Royal Ulster Rifles

Royal Ulster Rifles

11 October, with 30 tanks in the lead, artillery pounding and planes soaring overhead, the 2nd Division stormed into the valley; this caught the North Koreans by surprise.  The Chinese 204th Division, moving in to assist, were given no time to dig in, causing massive casualties to the CCF.  The next day, for Hills 635.8 and 709.6, with 48 tanks in front, the Communist 610th Regiment had learned from the previous day’s fiasco and reinforced their anti-tank trenches and set up 49 infantry guns.  Along with their recoilless guns and rocket launchers, they destroyed 18 tanks and cost the Americans high casualties in the 23rd Regiment.


significant battles

significant battles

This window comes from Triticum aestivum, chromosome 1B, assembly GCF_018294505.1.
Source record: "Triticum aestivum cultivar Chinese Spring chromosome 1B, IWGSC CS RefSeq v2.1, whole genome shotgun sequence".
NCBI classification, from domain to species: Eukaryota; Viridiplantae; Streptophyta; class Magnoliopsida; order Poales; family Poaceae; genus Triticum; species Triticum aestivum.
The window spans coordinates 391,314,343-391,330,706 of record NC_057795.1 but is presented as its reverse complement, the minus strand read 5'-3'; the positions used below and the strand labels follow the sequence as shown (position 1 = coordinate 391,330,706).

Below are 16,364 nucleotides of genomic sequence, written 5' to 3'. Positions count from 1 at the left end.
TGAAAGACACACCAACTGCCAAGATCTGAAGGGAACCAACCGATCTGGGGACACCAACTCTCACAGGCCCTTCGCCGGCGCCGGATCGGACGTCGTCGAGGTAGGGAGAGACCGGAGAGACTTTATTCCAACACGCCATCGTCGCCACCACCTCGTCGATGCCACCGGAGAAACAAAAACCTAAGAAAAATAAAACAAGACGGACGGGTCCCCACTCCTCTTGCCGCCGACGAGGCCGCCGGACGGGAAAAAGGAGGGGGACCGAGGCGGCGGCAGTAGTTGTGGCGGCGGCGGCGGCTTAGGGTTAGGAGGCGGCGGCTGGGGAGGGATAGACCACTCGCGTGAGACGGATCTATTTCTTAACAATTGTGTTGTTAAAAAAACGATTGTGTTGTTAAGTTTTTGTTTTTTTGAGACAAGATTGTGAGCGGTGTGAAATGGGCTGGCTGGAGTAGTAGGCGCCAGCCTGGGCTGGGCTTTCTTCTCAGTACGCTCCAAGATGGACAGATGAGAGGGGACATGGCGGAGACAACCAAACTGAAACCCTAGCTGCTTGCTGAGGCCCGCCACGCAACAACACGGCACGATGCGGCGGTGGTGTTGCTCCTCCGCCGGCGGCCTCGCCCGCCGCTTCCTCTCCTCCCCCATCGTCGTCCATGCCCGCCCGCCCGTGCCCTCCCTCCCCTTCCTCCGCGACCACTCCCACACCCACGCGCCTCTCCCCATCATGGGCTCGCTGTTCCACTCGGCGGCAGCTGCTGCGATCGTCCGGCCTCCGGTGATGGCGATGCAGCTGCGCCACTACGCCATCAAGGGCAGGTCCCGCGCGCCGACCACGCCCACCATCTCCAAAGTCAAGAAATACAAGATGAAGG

13 October, the 8th ROK Division launched  attacks on 4 hills and received a high casualty list.  The next day, 8 Sherman tanks attacked the Mundung-ni Valley and all were lost.  Two more were destroyed by anti tanks mines on the 19th.  While the tanks went through the enemy supply dumps and destroying 350 bunkers, a smaller team hit the Sat’ae-ri Valley, completing the circle and cutting off any chance the enemy had to reinforce.  The French captured the last Communist bastion.  The tanks never reached the town of Mundung-ni and this actually gave the North Koreans one of the few victories in this stage of the war. (South Korea celebrates this as a victory.)

Sherman tank, "Old Baldy"

Sherman tank, “Old Baldy”